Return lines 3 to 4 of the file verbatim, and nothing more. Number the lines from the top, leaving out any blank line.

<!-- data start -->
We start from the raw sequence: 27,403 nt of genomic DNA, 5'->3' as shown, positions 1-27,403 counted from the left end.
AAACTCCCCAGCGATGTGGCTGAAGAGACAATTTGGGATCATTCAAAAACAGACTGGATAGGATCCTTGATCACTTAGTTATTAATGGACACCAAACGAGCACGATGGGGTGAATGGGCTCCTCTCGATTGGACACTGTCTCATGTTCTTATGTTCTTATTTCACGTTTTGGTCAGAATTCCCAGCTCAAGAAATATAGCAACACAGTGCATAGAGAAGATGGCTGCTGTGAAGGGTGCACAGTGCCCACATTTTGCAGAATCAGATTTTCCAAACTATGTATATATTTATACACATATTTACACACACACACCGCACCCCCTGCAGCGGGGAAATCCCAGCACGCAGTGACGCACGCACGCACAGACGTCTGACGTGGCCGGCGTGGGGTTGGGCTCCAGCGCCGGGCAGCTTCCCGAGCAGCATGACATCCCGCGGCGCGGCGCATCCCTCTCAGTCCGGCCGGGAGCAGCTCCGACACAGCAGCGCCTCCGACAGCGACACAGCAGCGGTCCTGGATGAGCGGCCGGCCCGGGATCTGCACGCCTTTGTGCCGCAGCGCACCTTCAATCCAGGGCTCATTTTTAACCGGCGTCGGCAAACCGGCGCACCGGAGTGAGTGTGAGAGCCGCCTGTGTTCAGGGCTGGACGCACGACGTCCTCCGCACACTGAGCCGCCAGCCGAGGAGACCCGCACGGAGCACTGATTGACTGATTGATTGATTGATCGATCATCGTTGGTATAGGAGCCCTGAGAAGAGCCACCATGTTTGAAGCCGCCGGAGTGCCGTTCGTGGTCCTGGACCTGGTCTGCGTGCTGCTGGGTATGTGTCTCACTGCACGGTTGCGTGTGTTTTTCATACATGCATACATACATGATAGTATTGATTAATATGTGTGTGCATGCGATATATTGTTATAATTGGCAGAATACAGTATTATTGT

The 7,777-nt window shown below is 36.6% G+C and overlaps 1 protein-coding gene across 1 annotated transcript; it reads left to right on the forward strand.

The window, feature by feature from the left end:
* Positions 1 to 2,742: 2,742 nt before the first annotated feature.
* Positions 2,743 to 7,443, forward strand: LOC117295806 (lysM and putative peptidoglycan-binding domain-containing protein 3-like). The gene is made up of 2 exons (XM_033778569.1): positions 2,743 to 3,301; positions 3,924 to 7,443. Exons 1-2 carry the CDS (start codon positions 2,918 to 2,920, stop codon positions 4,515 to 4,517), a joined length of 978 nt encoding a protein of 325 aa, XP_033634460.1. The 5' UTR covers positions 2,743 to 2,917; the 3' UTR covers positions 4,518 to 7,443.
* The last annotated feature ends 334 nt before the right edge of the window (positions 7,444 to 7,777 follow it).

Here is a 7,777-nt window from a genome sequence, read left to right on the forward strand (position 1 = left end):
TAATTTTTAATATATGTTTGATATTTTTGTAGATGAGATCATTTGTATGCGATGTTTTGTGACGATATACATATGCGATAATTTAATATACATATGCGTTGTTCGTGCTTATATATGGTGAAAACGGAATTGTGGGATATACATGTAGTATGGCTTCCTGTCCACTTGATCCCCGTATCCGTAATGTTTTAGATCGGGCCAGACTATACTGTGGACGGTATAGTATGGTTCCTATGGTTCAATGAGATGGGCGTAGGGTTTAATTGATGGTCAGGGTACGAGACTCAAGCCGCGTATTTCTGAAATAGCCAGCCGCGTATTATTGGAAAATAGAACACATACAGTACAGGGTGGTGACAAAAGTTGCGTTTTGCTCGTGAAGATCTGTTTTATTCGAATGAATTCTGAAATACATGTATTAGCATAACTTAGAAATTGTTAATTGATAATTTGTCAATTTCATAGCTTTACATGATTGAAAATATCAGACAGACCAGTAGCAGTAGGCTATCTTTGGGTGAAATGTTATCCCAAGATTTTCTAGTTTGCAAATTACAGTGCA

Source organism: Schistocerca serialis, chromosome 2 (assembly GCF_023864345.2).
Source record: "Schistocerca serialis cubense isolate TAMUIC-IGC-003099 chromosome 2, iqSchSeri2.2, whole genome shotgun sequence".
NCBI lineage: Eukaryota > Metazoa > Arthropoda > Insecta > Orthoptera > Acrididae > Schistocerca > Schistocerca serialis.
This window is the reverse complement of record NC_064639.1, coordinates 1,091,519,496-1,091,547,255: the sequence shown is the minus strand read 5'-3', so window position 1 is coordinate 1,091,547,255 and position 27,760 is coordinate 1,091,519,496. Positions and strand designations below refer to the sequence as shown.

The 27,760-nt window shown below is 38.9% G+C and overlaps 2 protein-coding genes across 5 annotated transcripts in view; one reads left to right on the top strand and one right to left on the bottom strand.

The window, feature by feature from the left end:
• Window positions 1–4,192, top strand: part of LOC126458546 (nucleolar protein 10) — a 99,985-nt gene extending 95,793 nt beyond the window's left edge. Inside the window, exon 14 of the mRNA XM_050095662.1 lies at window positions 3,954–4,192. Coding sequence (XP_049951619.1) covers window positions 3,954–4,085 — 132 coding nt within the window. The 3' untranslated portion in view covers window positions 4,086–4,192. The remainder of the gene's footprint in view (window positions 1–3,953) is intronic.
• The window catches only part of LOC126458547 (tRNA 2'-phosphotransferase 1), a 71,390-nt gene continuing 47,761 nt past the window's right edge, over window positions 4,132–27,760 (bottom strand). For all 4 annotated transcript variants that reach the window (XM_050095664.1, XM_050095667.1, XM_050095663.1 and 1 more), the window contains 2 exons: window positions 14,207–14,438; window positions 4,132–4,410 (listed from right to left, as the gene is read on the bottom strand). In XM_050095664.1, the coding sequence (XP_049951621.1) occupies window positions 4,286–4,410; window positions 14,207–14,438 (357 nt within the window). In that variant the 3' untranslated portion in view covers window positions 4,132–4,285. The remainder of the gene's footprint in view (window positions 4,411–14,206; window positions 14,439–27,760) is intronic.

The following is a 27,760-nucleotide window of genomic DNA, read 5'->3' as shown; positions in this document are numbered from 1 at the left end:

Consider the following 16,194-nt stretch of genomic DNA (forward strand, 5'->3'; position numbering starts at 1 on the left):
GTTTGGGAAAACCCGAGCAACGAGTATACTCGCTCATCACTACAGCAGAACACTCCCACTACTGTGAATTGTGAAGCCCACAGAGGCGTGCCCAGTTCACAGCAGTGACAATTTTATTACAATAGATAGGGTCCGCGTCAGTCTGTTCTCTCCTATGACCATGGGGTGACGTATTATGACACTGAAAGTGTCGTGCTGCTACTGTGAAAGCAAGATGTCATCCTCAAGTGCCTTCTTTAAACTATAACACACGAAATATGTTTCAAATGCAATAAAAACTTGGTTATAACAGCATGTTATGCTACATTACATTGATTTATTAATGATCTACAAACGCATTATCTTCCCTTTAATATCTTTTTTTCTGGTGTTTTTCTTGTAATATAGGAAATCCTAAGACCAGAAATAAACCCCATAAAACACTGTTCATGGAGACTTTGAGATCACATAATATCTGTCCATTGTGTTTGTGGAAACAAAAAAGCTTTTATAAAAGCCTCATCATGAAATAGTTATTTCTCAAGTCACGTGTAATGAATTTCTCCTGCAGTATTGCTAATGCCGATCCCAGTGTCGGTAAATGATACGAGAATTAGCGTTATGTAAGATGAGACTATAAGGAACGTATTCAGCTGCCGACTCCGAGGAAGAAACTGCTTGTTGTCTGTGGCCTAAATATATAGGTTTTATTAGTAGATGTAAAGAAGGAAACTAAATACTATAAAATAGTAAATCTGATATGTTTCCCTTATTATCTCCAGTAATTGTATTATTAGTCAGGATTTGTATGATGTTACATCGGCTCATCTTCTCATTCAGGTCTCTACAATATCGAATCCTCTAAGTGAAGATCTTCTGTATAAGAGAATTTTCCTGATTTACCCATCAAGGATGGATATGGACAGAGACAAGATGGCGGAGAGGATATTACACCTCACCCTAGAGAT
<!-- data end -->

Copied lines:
The 7,777-nt window shown below is 36.6% G+C and overlaps 1 protein-coding gene across 1 annotated transcript; it reads left to right on the forward strand.

The window, feature by feature from the left end: